The Reserve Bank interest rate may have only increased by half a percent, but it has already wiped out up to 10 per cent of finance applications at some new-car showrooms – and triggered a drop-off in sales enquiries.
The Reserve Bank’s recent interest rate rise of 0.5 per cent is already being felt in new-car showrooms across Australia.
While it was the single biggest rate interest rise in 22 years, the new official cash rate of 0.85 per cent is still among the lowest on record.
However, the move has already applied the brakes on up to 10 per cent of finance applications at new-car showrooms in low- to middle-income areas across Australia.
And the interest rate shock appears to have dented new-car sales enquiries, with dealers reporting lower foot traffic in June – historically the busiest month of the year – than in May.
In one example at a dealership canvassed by Drive, six out of the 50 finance applications for a popular model priced below $40,000 were knocked back following the interest rate rise, because it pushed some borrowers over the threshold to be able to comfortably afford the repayments.
Data from accounting firm Deloitte shows almost one-third of all new cars sold across Australia are bought using in-dealer finance. However, some dealers say up to 50 per cent of their sales are done via their finance desk.
The interest rate rise of 0.5 per cent announced by the Reserve Bank in the first week of June 2022 – to 0.85 per cent – was higher than financial analysts had forecast.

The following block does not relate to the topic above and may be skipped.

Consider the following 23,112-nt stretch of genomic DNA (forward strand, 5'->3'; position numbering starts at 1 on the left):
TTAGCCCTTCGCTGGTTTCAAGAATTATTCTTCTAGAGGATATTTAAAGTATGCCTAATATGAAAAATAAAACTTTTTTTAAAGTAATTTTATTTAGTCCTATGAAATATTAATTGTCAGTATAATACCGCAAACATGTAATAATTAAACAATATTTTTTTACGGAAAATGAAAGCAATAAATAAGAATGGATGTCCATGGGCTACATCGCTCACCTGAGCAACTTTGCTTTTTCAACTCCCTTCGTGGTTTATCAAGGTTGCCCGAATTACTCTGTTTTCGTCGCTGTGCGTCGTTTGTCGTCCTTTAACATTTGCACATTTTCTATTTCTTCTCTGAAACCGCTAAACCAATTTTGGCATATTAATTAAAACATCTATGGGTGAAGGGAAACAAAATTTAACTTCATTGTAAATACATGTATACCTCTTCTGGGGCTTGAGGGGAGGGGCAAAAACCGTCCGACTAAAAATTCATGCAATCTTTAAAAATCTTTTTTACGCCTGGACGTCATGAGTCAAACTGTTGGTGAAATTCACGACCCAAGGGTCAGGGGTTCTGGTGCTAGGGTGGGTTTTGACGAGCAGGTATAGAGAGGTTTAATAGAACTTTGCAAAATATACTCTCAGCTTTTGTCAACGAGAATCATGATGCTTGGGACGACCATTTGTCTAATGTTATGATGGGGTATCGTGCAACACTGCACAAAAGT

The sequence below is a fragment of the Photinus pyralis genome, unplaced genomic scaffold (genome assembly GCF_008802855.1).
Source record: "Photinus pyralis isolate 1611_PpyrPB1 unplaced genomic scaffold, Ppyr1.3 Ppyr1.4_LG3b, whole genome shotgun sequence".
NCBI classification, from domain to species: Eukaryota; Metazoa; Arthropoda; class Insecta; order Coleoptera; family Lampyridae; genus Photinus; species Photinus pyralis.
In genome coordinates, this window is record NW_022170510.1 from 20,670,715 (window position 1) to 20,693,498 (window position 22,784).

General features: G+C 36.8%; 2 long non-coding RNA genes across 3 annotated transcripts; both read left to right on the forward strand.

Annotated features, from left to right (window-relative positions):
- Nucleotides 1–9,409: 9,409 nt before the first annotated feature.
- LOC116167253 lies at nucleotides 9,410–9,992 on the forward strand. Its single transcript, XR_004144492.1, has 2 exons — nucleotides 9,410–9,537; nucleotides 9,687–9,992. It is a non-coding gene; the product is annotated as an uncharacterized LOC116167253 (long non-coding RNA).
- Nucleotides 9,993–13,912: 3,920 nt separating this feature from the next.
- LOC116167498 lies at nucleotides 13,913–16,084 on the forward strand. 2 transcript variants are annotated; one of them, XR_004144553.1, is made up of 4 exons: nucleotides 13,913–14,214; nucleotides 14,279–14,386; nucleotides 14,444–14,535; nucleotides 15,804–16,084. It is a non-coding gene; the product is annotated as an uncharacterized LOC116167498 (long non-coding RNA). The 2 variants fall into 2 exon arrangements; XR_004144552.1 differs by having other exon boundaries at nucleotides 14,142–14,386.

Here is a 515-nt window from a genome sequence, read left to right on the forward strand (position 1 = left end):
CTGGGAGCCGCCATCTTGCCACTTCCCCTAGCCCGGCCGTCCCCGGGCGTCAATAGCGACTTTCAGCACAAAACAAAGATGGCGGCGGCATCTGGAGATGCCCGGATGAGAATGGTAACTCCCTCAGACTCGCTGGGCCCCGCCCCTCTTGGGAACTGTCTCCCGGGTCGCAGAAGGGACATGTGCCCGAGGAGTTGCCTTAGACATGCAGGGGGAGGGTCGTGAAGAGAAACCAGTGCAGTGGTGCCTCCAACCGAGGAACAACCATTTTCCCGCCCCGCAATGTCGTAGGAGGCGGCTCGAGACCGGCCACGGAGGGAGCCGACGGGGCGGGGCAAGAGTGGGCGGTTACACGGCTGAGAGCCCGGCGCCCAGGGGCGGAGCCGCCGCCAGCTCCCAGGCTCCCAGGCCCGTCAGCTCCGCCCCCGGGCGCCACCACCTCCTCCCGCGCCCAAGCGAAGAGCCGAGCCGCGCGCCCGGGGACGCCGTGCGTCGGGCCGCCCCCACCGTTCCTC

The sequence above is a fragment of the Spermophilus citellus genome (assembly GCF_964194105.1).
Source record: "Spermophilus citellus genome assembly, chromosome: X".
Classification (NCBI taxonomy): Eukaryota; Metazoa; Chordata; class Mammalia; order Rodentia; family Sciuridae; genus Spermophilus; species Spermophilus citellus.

They had been predicting an interest rate rise of between 0.25 and 0.4 per cent.
The 0.5 per cent interest rate rise appears to have spooked lenders, who are now bracing for further increases.
The other rising costs in the new-car sales process are dealer “floor plan” interest rates.
Most showrooms finance their vehicle inventory once they place an order with the car manufacturer. In essence, it is a bridging loan – or fee – to cover the dealer’s cost of a new car before it is sold to a customer.
Although wholesale finance rates paid by dealers for their showroom stock are generally lower than retail interest rates, a number of dealers canvassed by Drive said their “floor plan” costs had increased in the past fortnight, since the Reserve Bank interest rate rise.
Industry insiders are increasingly of the view that the current period of record dealer profits and limited vehicle availability may soon come to an end.
The general consensus among major multi-franchise new-car dealer networks canvassed by Drive is that in the next 12 to 18 months, they expect there will be a slowdown in demand – just as car factories finally catch up with supply shortages.
“It will be perfect buying conditions in about 12 to 18 months, based on our current estimates, but not so good for dealers,” said one veteran showroom owner.
“The car factories will finally catch up, and demand will come off the boil as some buyers are put off by rising interest rates or other economic uncertainty. So we will probably end up with a dip in demand just as a tonne of new cars start heading our way.
“Plus we expect as interest rates rise, more lenders will start to knock back more finance applications because the higher interest rates will stretch people’s ability to service a loan.”
A specialist for automotive analyst Deloitte said although the accounting firm monitors in-dealer finance, it does not know how much finance is secured outside dealerships – or what proportion of buyers pay for new cars with their savings.
Deloitte also says it does not know how many deals “fall over” based on lending criteria.
However, anecdotally, up to 10 per cent of in-dealer finance applications since the interest rate rise have been declined, according to a number of dealers canvassed by Drive.
While most new-car showrooms have waiting times of three to 12 months for most models, supply is expected to improve by this time next year.
At the same time, after more than two years of steady price rises, new-car RRPs may eventually come back down – to offset the cost to consumers amid imminent interest rate rises.
Industry experts say if buyers are looking for a bargain – and can afford to wait – buying conditions should be better in a year or so from now.